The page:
The new manual will also remove a limitation on the use of surveillance squads, which are trained to surreptitiously follow targets. Under current rules, the squads can be used only once during an assessment, but the new rules will allow agents to use them repeatedly. Ms. Caproni said restrictions on the duration of physical surveillance would still apply, and argued that because of limited resources, supervisors would use the squads only rarely during such a low-level investigation.

The revisions also clarify what constitutes “undisclosed participation” in an organization by an F.B.I. agent or informant, which is subject to special rules — most of which have not been made public. The new manual says an agent or an informant may surreptitiously attend up to five meetings of a group before those rules would apply — unless the goal is to join the group, in which case the rules apply immediately.

At least one change would tighten, rather than relax, the rules. Currently, a special agent in charge of a field office can delegate the authority to approve sending an informant to a religious service. The new manual will require such officials to handle those decisions personally.

In addition, the manual clarifies a description of what qualifies as a “sensitive investigative matter” — investigations, at any level, that require greater oversight from supervisors because they involve public officials, members of the news media or academic scholars.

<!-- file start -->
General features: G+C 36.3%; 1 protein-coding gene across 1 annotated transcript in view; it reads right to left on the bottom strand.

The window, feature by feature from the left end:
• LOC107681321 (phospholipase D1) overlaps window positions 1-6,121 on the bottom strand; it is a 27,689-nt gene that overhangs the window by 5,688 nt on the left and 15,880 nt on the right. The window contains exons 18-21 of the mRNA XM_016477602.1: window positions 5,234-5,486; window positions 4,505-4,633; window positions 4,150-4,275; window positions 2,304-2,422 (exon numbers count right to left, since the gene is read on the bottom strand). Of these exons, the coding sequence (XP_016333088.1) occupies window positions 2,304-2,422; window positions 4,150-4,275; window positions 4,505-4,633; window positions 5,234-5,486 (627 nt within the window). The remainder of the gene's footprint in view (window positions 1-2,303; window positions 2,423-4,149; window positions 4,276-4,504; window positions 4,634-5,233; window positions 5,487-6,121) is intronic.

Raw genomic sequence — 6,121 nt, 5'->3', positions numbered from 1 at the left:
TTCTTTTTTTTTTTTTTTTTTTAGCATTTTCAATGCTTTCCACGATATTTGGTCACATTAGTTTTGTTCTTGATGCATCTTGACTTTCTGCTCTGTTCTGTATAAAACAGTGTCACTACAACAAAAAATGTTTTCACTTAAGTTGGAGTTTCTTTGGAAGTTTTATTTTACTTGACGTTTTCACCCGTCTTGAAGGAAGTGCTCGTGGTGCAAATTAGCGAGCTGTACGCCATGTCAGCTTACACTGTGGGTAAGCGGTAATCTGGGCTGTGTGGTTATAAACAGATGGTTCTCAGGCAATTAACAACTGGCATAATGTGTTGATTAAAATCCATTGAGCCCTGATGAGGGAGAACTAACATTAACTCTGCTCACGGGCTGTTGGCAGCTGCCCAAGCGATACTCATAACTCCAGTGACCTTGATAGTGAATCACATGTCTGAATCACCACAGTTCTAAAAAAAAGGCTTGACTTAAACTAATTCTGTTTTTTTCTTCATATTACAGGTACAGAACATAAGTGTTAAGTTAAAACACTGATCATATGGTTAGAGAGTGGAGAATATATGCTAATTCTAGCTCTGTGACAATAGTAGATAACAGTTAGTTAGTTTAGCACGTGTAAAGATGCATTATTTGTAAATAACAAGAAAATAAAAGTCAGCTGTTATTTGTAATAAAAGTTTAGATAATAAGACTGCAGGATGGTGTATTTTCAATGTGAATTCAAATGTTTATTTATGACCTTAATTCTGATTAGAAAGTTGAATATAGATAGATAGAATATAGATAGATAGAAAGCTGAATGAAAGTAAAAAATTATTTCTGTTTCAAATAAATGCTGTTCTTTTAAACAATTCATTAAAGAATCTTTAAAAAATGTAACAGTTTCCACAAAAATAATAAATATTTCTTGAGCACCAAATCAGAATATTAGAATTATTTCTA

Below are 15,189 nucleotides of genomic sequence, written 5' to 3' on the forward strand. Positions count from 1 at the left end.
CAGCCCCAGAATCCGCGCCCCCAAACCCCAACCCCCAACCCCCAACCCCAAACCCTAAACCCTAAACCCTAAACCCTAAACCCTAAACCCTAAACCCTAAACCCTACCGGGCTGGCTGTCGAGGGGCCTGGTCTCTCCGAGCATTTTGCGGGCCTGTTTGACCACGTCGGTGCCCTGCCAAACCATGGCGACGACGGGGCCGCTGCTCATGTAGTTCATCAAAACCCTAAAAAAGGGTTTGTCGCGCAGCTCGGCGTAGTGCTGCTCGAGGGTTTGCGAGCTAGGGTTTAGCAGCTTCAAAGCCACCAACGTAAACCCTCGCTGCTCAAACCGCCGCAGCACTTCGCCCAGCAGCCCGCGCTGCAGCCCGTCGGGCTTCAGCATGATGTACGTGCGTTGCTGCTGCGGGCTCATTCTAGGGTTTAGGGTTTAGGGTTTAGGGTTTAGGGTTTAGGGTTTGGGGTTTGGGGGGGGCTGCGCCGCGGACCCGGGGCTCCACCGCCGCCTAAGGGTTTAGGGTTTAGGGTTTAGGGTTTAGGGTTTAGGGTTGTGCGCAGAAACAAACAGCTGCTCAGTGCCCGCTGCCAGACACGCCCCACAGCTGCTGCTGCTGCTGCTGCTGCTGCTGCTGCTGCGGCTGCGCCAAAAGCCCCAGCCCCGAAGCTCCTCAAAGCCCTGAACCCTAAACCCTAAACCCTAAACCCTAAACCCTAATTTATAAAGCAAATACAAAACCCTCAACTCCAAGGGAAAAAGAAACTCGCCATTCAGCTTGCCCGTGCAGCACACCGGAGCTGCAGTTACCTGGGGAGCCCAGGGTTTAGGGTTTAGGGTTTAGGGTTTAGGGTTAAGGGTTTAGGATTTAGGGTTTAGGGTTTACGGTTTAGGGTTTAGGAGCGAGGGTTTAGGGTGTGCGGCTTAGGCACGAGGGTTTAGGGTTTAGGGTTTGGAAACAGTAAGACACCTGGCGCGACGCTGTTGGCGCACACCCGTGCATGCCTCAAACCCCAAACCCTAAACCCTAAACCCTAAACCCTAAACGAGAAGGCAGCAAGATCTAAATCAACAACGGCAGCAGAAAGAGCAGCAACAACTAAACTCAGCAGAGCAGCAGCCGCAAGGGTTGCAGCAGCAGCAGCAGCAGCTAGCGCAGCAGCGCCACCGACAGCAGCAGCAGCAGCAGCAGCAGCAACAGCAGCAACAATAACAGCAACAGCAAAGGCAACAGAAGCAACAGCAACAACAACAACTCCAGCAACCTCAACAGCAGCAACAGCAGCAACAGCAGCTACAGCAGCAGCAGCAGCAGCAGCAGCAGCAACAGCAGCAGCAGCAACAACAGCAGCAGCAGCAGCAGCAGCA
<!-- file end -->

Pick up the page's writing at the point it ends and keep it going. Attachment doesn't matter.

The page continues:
The new rules make clear, for example, that if the person with such a role is a victim or a witness rather than a target of an investigation, extra supervision is not necessary. Also excluded from extra supervision will be investigations of low- and midlevel officials for activities unrelated to their position — like drug cases as opposed to corruption, for example.

The manual clarifies the definition of who qualifies for extra protection as a legitimate member of the news media in the Internet era: prominent bloggers would count, but not people who have low-profile blogs. And it will limit academic protections only to scholars who work for institutions based in the United States.

Since the release of the 2008 manual, the assessment category has drawn scrutiny because it sets a low bar to examine a person or a group. The F.B.I. has opened thousands of such low-level investigations each month, and a vast majority has not generated information that justified opening more intensive investigations.

Ms. Caproni said the new manual would adjust the definition of assessments to make clear that they must be based on leads. But she rejected arguments that the F.B.I. should focus only on investigations that begin with a firm reason for suspecting wrongdoing.”

To find additional federal criminal news, please read The Federal Crimes Watch Daily.

Douglas McNabb and other members of the U.S. law firm practice and write extensively on matters involving Federal Criminal Defense, INTERPOL Red Notice Removal, International Extradition and OFAC SDN List Removal.

The author of this blog is Douglas McNabb. Please feel free to contact him directly at mcnabb@mcnabbassociates.com or at one of the offices listed above.